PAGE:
My father tells the story of his life and he repeats The most important thing: to love your work. I always loved my work. I was a lucky man. This man who makes up half of who I am, this blusterer who tricked the rich, outsmarting smarter men, gave up his Army life insurance plan (not thinking of the future wife and kids) and brokered deals with two-faced rats who disappeared his cash but later overpaid for building sites. In every tale my father plays outlaw, a Robin Hood for whom I'm named, a type of yeoman refused admission into certain clubs. For years he joined no guild— no Drapers, Goldsmiths, Skinners, Merchant Tailors, Salters, Vintners— but lived on prescience and cleverness. He was the self-inventing Polish immigrant's Son, transformed By American tools into Errol Flynn. As he speaks, I remember the phone calls during meals— an old woman dead in apartment two-twelve or burst pipes and water flooding rooms. Hatless, he left the house and my mother's face assumed the permanent worry she wore, forced to watch him gamble the future of the semi-detached house, our college funds, and his weekly payroll. Manorial halls of Philadelphia his Nottingham, my father fashioned his fraternity without patronage or royal charters but a mercantile swagger, finding his Little John, Tinker, and Allen-a-Dale. Wholesalers, retailers, in time they resembled the men they set themselves against. Each year they roast and toast one member, a remnant of the Grocer's Feast held on St. Anthony's Day, when brothers communed and dined on swan, capon, partridges, and wine. They commission a coat of arms, a song, and honor my father— exemplary, self-made, without debt— as Man of the Year, a title he reveres for the distinguished peerage he joins, the lineage of merry men.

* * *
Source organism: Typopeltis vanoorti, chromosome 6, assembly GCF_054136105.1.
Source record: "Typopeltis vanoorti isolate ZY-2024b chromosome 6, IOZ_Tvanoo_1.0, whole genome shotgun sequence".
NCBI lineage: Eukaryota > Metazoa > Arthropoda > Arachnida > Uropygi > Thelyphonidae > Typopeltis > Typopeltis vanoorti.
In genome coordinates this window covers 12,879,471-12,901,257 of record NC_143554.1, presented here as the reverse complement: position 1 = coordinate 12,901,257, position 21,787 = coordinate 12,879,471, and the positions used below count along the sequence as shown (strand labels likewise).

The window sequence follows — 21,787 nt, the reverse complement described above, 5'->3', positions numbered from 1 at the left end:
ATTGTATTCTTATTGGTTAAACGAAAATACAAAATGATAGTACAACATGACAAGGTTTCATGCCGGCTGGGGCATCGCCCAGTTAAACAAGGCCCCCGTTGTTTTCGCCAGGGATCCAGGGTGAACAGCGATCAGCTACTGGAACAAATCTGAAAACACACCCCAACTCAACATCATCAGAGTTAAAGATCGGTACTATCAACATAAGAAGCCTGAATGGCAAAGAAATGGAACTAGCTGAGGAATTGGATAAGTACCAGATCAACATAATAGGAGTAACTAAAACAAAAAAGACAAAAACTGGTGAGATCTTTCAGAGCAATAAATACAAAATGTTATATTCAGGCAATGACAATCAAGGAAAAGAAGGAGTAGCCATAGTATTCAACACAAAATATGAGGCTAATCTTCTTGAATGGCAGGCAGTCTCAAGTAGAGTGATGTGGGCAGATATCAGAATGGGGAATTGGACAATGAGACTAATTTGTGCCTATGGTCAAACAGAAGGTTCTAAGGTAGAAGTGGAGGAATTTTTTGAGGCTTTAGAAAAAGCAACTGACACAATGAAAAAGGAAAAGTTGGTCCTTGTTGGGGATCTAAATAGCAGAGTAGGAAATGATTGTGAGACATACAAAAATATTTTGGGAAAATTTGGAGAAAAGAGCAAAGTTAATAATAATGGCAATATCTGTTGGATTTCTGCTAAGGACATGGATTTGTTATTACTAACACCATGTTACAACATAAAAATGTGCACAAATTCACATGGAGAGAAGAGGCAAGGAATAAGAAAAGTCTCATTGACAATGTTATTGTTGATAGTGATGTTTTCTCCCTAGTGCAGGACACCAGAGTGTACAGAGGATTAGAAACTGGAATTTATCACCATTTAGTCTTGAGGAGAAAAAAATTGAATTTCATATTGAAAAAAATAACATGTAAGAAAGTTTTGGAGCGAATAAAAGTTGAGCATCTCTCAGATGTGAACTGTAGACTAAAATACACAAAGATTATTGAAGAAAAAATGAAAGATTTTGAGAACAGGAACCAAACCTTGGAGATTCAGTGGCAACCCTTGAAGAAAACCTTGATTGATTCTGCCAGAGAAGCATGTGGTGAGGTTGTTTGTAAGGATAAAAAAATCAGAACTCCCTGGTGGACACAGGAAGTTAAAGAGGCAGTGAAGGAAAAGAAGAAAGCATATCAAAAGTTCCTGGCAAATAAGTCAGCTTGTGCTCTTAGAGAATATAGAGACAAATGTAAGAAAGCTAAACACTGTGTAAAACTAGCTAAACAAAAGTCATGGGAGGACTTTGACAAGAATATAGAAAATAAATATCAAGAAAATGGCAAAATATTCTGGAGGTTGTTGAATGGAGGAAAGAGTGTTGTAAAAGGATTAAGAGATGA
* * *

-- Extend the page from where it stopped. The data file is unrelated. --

Worry stole the kayaks and soured the milk. Now, it’s jellyfish for the rest of the summer and the ozone layer full of holes. Worry beats me to the phone. Worry beats me to the kitchen, and all the food is sorry. Worry calcifies my ears against music; it stoppers my nose against barbecue. All films end badly. Paintings taunt with their smug convictions. In the dark, Worry wraps her long legs around me, promises to be mine forever. Thugs hijacked all the good parking spaces. There’s never a good time for lunch. And why, my mother asks, must you track beach sand into the apartment? No, don’t bother with books, not reading much these days. And who wants to walk the boardwalk anyway, with scam artists who steal your home and savings? Watch out for talk that sounds too good to be true. You, she says pointing at me, don’t worry so much.